U.S. Foreign Assistance: A Decade of Impact

Visiting a mothers’ group trained by USAID’s flagship nutrition project, Suaahara. Given Nepal’s already high stunting rate of 41 percent for children under five, nutrition was a critical concern following the earthquake.

Ten years ago, then-Secretary of State Condoleezza Rice asked a simple question: how much money were the U.S. Department of State and the U.S. Agency for International Development (USAID) spending on democracy programs? This simple question shed light on a major gap within the Department and USAID: we had no central repository for information on our foreign assistance. We had no easy way to answer questions about democracy programs, or about our foreign assistance in general.

The Office of U.S. Foreign Assistance Resources (F) began as a vision of Dr. Rice. Today we can answer that question of how much we are spending on democracy programs and so much more. As we look back at our decade of impact, we take stock of how far we have come. In just 10 years, we created and implemented a structure and framework that supports a coordinated U.S. government-wide foreign assistance approach to both country and global challenges. We also created a common standard language to talk about what we do, how we do it, and how many U.S. taxpayer dollars support it. We tell our story, and the huge impact foreign assistance has on U.S. foreign policy, to the public and to Congress.

All of these milestones in F’s history have made us more efficient and effective in our use of U.S. taxpayer dollars — our one percent of the federal budget pie that makes up U.S. foreign assistance. As the years roll on, our commitment to being good and honest stewards of our taxpayer dollars grows stronger than ever. In 2012, F helped lead the Department’s effort to update its evaluation policy. Now, all bureaus that implement U.S. foreign assistance must complete yearly evaluations. F publicly posts those findings. We also publicly post aid data on www.ForeignAssistance.gov, a website we manage on behalf of all the U.S. agencies implementing foreign assistance programs overseas.

An infographic depicting F’s 10 year history. [State Department photo]

What was initially created to answer a simple question has evolved into so much more: a body that provides a holistic approach to foreign assistance resources. The return on investment of our foreign assistance is invaluable, and is significant for many reasons, but two stick out above the rest. First, our foreign assistance is integral to our U.S. foreign policy. As our world continues to grow ever smaller, as technology and social media connect us closer than ever before, our foreign policy is what both keeps Americans safe, and what allows us to address complex challenges like countering Daesh and violent extremism, combating climate change, and addressing health crises like Zika. Second, our U.S. foreign assistance is what makes America the leader in solving these complex global challenges. It provides us with dynamic solutions to what can seem like impossible issues.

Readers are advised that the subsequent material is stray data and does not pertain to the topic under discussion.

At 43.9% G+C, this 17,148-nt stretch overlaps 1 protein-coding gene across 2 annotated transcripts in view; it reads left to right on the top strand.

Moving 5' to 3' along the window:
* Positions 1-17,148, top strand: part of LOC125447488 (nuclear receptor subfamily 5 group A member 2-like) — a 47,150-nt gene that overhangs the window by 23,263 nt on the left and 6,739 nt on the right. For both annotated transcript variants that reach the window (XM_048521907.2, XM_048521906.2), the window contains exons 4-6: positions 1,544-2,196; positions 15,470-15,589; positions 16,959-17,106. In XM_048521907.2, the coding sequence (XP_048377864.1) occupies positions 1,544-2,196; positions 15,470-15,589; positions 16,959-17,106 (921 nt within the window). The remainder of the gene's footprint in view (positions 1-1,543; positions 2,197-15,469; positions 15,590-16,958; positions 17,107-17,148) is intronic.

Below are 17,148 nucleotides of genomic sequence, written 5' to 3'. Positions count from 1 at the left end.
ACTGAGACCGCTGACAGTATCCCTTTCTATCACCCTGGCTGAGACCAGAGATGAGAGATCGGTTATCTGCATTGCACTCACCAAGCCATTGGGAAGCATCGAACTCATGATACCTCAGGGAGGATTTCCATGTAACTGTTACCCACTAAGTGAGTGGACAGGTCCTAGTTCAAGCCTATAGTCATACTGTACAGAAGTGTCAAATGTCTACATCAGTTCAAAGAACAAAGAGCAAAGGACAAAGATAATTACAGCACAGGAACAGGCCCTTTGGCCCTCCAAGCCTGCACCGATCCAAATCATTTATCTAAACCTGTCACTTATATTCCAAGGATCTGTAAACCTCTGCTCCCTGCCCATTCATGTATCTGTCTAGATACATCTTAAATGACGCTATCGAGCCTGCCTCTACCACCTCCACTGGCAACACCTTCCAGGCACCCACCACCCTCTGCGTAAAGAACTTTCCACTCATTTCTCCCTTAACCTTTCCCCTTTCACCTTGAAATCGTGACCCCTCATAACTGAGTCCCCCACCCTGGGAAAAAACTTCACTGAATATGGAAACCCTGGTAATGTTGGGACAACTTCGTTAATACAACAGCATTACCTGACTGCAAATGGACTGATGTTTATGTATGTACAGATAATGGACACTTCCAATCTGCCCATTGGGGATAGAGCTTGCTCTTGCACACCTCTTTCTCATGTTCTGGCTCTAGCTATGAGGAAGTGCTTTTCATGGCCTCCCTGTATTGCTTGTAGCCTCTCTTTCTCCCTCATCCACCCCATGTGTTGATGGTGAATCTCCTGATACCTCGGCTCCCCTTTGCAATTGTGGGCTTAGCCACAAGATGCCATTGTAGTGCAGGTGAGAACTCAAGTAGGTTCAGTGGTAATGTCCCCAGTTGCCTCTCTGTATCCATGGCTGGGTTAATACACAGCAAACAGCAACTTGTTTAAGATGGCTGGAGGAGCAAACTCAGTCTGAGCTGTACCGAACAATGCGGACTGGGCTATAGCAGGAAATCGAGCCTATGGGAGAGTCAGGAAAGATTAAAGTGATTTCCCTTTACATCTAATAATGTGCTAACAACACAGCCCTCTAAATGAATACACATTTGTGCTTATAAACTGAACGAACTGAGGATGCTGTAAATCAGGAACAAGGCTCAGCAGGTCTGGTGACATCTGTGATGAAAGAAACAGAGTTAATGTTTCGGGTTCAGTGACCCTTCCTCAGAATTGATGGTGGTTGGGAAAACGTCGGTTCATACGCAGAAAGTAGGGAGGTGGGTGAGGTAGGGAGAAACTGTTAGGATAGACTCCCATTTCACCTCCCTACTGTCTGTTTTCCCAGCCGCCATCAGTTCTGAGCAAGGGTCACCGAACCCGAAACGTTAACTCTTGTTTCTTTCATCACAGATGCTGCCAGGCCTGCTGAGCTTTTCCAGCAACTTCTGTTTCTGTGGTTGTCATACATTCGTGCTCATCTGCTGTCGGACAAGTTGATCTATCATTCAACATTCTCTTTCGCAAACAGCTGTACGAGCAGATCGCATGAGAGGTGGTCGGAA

Looking back on our decade of impact — on the milestones we have achieved, on the tools we have created to make foreign assistance more manageable and accessible — inspires us to look to the future. What will the next 10 years bring? What about the next 50? The Sustainable Development Goals (SDGs), adopted by world leaders in 2015, will help steer our work in the decades to come. The SDGs are bold and ambitious, universal in nature, and focused on driving social, economic, and environmental development outcomes for the next 15 years. Our foreign assistance dollars will be hard at work to support them.

As we collaborate closely with government agencies, we must continue to invite and engage the private sector and nonprofit communities. Our organizations may be different, but our goal is shared: to advance our development and diplomacy objectives, so that our world is more safe, secure, and prosperous for all people. Working together is the only way that we can become even more nimble and even more agile as a leader in solving global challenges, and as we further our own foreign policy goals.


Editor’s Note: This story originally appeared on DipNote, the U.S. Department of State’s Official blog.